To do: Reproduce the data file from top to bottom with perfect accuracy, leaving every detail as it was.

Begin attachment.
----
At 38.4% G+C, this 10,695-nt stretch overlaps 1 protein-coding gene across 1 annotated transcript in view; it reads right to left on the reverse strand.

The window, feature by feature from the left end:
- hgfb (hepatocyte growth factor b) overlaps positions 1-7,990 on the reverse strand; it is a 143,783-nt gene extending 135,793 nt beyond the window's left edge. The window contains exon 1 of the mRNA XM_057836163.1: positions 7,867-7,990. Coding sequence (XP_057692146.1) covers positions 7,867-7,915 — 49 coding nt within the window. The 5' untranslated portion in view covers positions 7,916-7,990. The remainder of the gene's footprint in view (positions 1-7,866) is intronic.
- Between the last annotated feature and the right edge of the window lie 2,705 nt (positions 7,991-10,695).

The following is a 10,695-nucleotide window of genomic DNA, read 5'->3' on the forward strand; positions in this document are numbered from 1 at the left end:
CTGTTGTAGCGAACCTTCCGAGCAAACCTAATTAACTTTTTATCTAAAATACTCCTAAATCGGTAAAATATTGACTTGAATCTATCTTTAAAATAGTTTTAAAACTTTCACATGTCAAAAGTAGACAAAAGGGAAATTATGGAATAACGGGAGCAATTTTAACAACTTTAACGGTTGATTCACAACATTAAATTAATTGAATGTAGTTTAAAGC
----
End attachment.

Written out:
At 38.4% G+C, this 10,695-nt stretch overlaps 1 protein-coding gene across 1 annotated transcript in view; it reads right to left on the reverse strand.

The window, feature by feature from the left end:
- hgfb (hepatocyte growth factor b) overlaps positions 1-7,990 on the reverse strand; it is a 143,783-nt gene extending 135,793 nt beyond the window's left edge. The window contains exon 1 of the mRNA XM_057836163.1: positions 7,867-7,990. Coding sequence (XP_057692146.1) covers positions 7,867-7,915 — 49 coding nt within the window. The 5' untranslated portion in view covers positions 7,916-7,990. The remainder of the gene's footprint in view (positions 1-7,866) is intronic.
- Between the last annotated feature and the right edge of the window lie 2,705 nt (positions 7,991-10,695).

The following is a 10,695-nucleotide window of genomic DNA, read 5'->3' on the forward strand; positions in this document are numbered from 1 at the left end:
CTGTTGTAGCGAACCTTCCGAGCAAACCTAATTAACTTTTTATCTAAAATACTCCTAAATCGGTAAAATATTGACTTGAATCTATCTTTAAAATAGTTTTAAAACTTTCACATGTCAAAAGTAGACAAAAGGGAAATTATGGAATAACGGGAGCAATTTTAACAACTTTAACGGTTGATTCACAACATTAAATTAATTGAATGTAGTTTAAAGC